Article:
Workshop Draws Ocean Scientists From Around Usa And Canada To Smast

DARTMOUTH, MA. - An unusual coming-out party drew ocean scientists from around the USA and Canada to New Bedford in mid-June. The debutante of honor was a computer program-called FVCOM, for Finite-Volume Coastal Ocean Model-that simulates the behavior of the coastal ocean, much as meteorologists models simulate atmospheric activity.

DARTMOUTH, MA. - An unusual coming-out party drew ocean scientists from around the USA and Canada to New Bedford in mid-June. The debutante of honor was a computer program-called FVCOM, for Finite-Volume Coastal Ocean Model-that simulates the behavior of the coastal ocean, much as meteorologists’ models simulate atmospheric activity. 

Although there are a number of such ocean models in existence, FVCOM, created by UMass Dartmouth Professor Changsheng Chen and developed by his Marine Ecosystems Dynamics Laboratory, has attracted increasing attention in recent years. The model has demonstrated improved accuracy and completeness in geometrically irregular regions such as estuaries, the coastal ocean and shelf breaks, as well as in the global ocean. 

That attention was reflected in the attendance at the first FVCOM Users’ Workshop, jointly organized by the University of Massachusetts Dartmouth School for Marine Science and Technology (SMAST) and Woods Hole Oceanographic Institution (WHOI) from June 15-18. Researchers arrived from several major North American oceanographic centers, including such premier institutions as the Bedford Institute of Oceanography and Scripps Institution of Oceanography. 

U.S. government agencies that sent researchers included the National Oceanographic and Atmospheric Administration, the National Weather Service, and the Army Corps of Engineers. Traditional marine science powerhouses such as the University of Rhode Island, the University of Alaska, the University of South Florida, and the State University of New York were also represented, along with private scientific and environmental consulting companies.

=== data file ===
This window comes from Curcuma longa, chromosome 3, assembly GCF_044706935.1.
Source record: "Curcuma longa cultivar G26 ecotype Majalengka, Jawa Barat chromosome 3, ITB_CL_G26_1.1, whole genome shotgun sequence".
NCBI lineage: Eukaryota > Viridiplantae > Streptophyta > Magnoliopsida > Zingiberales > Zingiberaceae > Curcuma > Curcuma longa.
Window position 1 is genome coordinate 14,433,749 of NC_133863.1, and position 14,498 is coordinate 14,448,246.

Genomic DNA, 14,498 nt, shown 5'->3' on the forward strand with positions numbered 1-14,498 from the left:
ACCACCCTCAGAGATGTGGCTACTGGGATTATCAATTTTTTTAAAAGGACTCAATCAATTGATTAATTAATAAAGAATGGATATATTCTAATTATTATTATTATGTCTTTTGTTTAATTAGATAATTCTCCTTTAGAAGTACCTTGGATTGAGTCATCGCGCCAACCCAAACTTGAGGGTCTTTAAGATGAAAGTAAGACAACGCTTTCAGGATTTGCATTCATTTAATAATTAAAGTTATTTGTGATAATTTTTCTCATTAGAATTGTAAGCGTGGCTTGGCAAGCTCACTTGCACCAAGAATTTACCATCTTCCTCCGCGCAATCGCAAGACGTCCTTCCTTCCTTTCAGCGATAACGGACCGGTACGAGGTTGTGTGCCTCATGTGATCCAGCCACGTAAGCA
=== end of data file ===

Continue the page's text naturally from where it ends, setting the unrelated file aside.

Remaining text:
“We appreciate all the interest that’s being shown in our model,” says Dr. Chen. “More people than we expected came to the workshop. Woods Hole Oceanographic Institution and the National Marine Fisheries Service ran a shuttle over to New Bedford every day of the workshop so that more of their people could attend.” 

FVCOM’s development team used the workshop to make the model’s programming code available to the entire ocean research community, similar to what has been done for open-source programs such as Linux. They hope that by doing so they will encourage others to improve the model. “No model is perfect,” says co-organizer Dr. Geoffrey Cowles of SMAST, “so we encourage everyone to find bugs. We want to make FVCOM a framework into which new technology can be imported.” 

“It was Bob Beardsley idea to run the workshop like a class,” says Chen, “to teach people hands-on how to use the model so that participants could return to their own institutions and implement the model on their own computers.” Dr. Beardsley is a Senior Scientist at WHOI and served as workshop co-organizer. 

In addition to the code for FVCOM and a 200-page manual of “operating instructions,” each participant had the chance to sit at a computer and put the model through its paces. The workshop had one other important impact: it created a “user community” for the model. “The first generation of users met one another at the workshop,” says Chen, “and now they can continue to help one another and improve the model through the users’ forum that we have established on our website.” “Our long-term goal,” Chen says, “is to have a model that the ocean community can use as a tool, and that can benefit the whole society, not just ocean science, in research, education, and service to the public.” 


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